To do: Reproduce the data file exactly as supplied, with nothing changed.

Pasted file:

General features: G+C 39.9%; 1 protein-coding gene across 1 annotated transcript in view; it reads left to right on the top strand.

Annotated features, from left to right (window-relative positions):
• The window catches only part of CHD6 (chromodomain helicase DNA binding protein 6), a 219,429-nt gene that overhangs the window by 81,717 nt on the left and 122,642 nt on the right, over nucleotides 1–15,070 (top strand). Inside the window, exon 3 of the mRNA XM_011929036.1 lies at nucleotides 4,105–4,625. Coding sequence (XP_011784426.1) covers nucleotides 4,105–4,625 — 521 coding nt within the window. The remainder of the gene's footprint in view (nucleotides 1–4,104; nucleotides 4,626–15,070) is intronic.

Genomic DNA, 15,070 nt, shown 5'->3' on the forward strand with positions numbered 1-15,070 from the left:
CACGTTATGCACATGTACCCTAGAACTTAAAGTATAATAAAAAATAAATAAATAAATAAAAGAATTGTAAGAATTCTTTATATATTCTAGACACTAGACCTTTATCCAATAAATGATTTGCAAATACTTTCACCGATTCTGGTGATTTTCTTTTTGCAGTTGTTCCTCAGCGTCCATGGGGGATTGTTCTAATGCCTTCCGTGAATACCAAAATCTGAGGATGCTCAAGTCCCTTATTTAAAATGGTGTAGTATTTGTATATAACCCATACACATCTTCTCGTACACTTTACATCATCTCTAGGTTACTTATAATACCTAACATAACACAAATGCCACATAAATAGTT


General features: G+C 39.9%; 1 protein-coding gene across 1 annotated transcript in view; it reads left to right on the top strand.

Annotated features, from left to right (window-relative positions):
• The window catches only part of CHD6 (chromodomain helicase DNA binding protein 6), a 219,429-nt gene that overhangs the window by 81,717 nt on the left and 122,642 nt on the right, over nucleotides 1–15,070 (top strand). Inside the window, exon 3 of the mRNA XM_011929036.1 lies at nucleotides 4,105–4,625. Coding sequence (XP_011784426.1) covers nucleotides 4,105–4,625 — 521 coding nt within the window. The remainder of the gene's footprint in view (nucleotides 1–4,104; nucleotides 4,626–15,070) is intronic.

Genomic DNA, 15,070 nt, shown 5'->3' on the forward strand with positions numbered 1-15,070 from the left:
CACGTTATGCACATGTACCCTAGAACTTAAAGTATAATAAAAAATAAATAAATAAATAAAAGAATTGTAAGAATTCTTTATATATTCTAGACACTAGACCTTTATCCAATAAATGATTTGCAAATACTTTCACCGATTCTGGTGATTTTCTTTTTGCAGTTGTTCCTCAGCGTCCATGGGGGATTGTTCTAATGCCTTCCGTGAATACCAAAATCTGAGGATGCTCAAGTCCCTTATTTAAAATGGTGTAGTATTTGTATATAACCCATACACATCTTCTCGTACACTTTACATCATCTCTAGGTTACTTATAATACCTAACATAACACAAATGCCACATAAATAGTT